I stood in front of our state Capitol in Hartford Monday with brave Connecticut residents whose real-life stories I brought into the Judiciary Committee hearing room. As I questioned Judge Amy Coney Barrett, they were present, through gripping poster images, giving a powerful face and voice to the real lives that this nominee could harm — and showing exactly why we are fighting so hard.

Among them were courageous 10-year-old Conner Curran from Ridgefield who suffers from Duchenne Muscular Dystrophy, a horribly debilitating disease with hugely expensive treatment. So was Julia Lanzano from Cheshire, who got insurance and brain tumor treatment only because of the Affordable Care Act’s Medicaid expansion. Both have vital care today largely because of ACA provisions that Judge Barrett would likely decimate.

Since the ACA was enacted a decade ago, it has not only ensured lifesaving care for people with preexisting conditions such as Conner and Julia, but also allowed children to stay on their parents’ health plans until 26, prevented overcharging of women for insurance, made drugs available at lower costs, and expanded Medicaid coverage. Republicans have repeatedly — indeed dozens of times — voted in Congress to strike down this historic law.

Now as the Supreme Court hears their latest challenge to the ACA, only a week after Election Day, Republicans are rushing to confirm a nominee who has passed President Trump’s “strong test”: she must strike down the ACA and overturn Roe v. Wade. Make no mistake: Judge Barrett has been carefully vetted and screened by far right groups to meet this test.

Through an activist, extreme justice, Republicans seek to achieve in court what they cannot do in Congress. Judge Barrett has been rushed to the court so she can legislate from the bench, under the smokescreen of originalism, substituting her own policy views for elected representatives’.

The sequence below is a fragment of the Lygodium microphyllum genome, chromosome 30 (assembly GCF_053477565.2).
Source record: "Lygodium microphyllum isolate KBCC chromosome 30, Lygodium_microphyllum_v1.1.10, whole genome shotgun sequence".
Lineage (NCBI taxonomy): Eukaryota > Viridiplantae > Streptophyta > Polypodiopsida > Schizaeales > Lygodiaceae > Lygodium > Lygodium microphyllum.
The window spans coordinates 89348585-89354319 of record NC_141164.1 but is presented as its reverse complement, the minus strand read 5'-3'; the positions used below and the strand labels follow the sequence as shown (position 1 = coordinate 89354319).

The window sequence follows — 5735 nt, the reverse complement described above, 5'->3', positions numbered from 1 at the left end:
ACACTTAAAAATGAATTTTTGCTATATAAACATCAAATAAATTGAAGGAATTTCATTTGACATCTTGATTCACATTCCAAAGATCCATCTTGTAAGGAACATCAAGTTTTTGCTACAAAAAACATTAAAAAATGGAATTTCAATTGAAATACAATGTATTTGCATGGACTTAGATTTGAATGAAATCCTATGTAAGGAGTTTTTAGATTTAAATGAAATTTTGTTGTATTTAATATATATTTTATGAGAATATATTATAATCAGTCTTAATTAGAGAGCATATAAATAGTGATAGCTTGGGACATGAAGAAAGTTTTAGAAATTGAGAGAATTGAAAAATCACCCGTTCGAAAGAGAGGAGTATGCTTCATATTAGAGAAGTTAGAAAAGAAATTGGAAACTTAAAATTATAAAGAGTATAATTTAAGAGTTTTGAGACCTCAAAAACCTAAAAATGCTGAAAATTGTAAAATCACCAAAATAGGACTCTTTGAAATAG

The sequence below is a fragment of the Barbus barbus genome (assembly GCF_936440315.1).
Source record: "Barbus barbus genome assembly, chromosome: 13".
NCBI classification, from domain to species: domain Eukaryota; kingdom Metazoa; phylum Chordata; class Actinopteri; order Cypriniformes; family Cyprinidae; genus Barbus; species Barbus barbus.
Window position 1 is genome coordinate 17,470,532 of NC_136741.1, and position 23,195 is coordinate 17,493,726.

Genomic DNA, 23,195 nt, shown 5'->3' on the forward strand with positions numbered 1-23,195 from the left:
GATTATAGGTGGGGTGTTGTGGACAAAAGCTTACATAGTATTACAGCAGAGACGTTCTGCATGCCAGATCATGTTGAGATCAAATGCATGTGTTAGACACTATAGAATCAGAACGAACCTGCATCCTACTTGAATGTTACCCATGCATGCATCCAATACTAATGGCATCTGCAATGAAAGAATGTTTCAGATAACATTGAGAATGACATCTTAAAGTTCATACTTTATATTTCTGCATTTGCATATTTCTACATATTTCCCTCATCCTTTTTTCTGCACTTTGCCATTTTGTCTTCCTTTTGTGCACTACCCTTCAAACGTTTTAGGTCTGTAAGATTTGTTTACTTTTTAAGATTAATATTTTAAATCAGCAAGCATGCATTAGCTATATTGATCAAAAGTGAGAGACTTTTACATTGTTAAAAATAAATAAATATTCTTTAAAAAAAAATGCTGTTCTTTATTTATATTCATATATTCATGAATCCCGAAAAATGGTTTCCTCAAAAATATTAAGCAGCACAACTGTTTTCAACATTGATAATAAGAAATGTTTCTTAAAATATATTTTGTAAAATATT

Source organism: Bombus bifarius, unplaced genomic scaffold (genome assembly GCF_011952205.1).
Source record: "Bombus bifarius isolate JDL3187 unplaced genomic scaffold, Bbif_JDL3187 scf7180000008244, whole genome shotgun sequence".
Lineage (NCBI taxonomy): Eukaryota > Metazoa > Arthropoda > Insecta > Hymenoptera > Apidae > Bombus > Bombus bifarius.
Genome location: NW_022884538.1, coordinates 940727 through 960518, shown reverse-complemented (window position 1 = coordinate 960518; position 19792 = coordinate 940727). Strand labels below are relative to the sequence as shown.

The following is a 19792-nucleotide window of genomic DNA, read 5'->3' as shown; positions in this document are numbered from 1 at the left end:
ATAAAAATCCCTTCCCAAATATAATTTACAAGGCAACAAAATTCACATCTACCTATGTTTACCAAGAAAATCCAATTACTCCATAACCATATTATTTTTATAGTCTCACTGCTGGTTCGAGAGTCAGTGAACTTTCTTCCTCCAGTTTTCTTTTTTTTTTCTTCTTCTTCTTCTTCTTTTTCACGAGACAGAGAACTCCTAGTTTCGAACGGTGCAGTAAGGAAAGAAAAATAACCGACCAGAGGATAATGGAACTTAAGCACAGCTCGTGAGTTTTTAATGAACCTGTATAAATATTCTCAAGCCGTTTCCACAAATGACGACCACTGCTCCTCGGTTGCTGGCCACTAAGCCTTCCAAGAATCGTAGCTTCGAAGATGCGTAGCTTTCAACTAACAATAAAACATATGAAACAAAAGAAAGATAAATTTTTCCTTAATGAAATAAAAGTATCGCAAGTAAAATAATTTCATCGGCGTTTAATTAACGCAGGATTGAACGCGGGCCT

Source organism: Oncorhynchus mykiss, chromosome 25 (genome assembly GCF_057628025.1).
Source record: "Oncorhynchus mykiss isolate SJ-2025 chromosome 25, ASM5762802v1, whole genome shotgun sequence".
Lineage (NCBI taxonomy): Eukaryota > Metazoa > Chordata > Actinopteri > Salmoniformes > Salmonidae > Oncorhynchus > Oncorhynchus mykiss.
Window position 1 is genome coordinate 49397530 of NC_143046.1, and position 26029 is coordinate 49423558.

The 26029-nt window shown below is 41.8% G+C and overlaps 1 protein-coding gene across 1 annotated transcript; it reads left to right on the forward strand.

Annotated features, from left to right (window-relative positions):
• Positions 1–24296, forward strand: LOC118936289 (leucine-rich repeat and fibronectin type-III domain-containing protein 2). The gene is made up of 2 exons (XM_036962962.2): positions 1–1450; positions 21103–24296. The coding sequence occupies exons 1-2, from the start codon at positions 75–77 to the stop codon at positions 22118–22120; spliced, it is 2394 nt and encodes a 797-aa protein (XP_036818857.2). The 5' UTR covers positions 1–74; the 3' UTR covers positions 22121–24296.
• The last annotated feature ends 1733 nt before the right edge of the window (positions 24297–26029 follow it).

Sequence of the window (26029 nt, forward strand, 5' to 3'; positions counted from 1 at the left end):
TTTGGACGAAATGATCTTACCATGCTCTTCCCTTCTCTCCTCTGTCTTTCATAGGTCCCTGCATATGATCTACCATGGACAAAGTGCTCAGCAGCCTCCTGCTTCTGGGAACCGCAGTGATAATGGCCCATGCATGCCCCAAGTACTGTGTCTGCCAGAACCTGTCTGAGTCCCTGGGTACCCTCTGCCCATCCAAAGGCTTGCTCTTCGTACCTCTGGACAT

In addition to people with preexisting conditions, I also brought into the hearing room real stories of survivors and victims of gun violence — because Judge Barrett has shown she would likely legislate from the bench to strike down commonsense protections against this scourge, like many passed in Connecticut.

In a startling dissent, she outlined an expansive Second Amendment approach condemning long-established laws that forbid firearm possession by felons. She conceded in a later speech that her position “sounds kind of radical.” It is.

To show the real-life harm of her radical views, I highlighted the story of Ethan Song, who died tragically from an unsafely stored firearm in a friend’s house. Ethan’s Law, championed by his parents Michael and Kristin and passed by our state legislature last year, could be struck down under Judge Barrett’s extreme Second Amendment approach. I also featured Janet Rice and her son, Shane Oliver, who was killed in a downtown Hartford shooting. In honor of her son, Janet is fighting to put an end to the gun violence epidemic that has claimed so many Black lives. And I introduced Natalie Barden, whose little brother, Daniel, was killed at Sandy Hook Elementary School in Newtown.

To demonstrate other real harms likely resulting from Barrett’s radical views, I shared personal experiences of Tracy from Norwalk, who relied on in vitro fertilization, and of Samantha, who was raped and got an abortion — both medical procedures that could be jeopardized by Judge Barrett’s extreme legal positions. Judge Barrett refused to say whether rights to these procedures were constitutionally protected, or possibly could be criminalized. Her answers were chilling to anyone committed to reproductive freedoms.

Judge Barrett’s belated release of undisclosed records, including a letter calling Roe’s legacy “barbaric,” is another reason to slow this rushed process and to ensure we have all of the information about her before she receives a lifetime appointment to the highest court in our country.

One shocking reason for Republicans’ rush is that President Donald Trump and Senate Republicans want the vacancy filled by Election Day so the Supreme Court, not voters, can decide a contested election. They have already said the quiet part out loud. President Trump articulated it explicitly. I asked Judge Barrett if she would recuse herself from sitting on that case if confirmed, but she refused to commit to it.

The next president and the next Senate should pick the next justice so the American people have a say.

This sham process is not normal and not right. Republicans may have the votes, but might does not make right. The American people can and, I believe, will judge their conduct. This deeply defective confirmation process threatens not just the legitimacy of the Supreme Court, which depends on credibility and trust, but the future of our democracy. I will fight to block any nominee before the next president’s inaugural, but you must use your voice and your vote to fight now. This fight is for our future.

U.S. Sen Richard Blumenthal, D-Connecticut, has served in the office since 2011.